2020 Democrats: state of the race (April 28th, 2019)

Former Vice President, Senator, and all around old dude who’s been on our TVs forever Joe Biden is officially in as a 2020 Dem. He’s about the 400th Democrat in the race at this point, but to be fair I’ve lost track. Pull quote:

  • The former vice president and longtime Delaware senator joins a historically diverse field of first-time presidential candidates who reflect the party’s yearning for fresh faces and women and candidates of color — a paradox that the 76-year-old white Washington insider is hoping to reconcile through his association with a Democratic president beloved by the party base: Barack Obama.

So what I’ve been really wanting to write for some time is: who’s ridin’ with Biden? 

Two theories of the case for Joe, from Politico Playbook:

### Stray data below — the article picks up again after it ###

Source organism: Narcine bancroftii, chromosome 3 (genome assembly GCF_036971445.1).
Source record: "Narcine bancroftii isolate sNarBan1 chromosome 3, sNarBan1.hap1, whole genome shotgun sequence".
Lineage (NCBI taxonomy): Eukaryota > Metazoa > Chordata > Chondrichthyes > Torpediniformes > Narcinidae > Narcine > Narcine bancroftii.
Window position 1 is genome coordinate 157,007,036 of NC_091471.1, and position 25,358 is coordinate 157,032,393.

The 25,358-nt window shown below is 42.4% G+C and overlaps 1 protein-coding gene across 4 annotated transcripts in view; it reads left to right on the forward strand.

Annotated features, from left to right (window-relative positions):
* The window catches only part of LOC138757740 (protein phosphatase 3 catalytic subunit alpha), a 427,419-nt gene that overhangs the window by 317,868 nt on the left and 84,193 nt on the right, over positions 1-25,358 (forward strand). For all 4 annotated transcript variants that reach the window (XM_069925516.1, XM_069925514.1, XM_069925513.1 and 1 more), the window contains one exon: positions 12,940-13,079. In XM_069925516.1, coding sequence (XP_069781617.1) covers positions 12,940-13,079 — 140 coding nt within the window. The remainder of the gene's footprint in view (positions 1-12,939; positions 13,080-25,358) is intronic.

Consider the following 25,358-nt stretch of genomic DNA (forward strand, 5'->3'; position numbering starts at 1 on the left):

• — ONE: Twitter isn’t real life, and the former VP is more popular among the Democratic voting rank and file than the Acela Corridor conversation would suggest.
  • — TWO: Biden’s station at the top of the polls simply reflects his name ID, and once primary voters get a look at the 76-year-old, bipartisan-touting, gaffe-prone Washington insider, they’ll dart in the other direction.

This Slate piece does a good job of making the case against Joe Biden winning the nomination from the perspective of the other (many) candidates: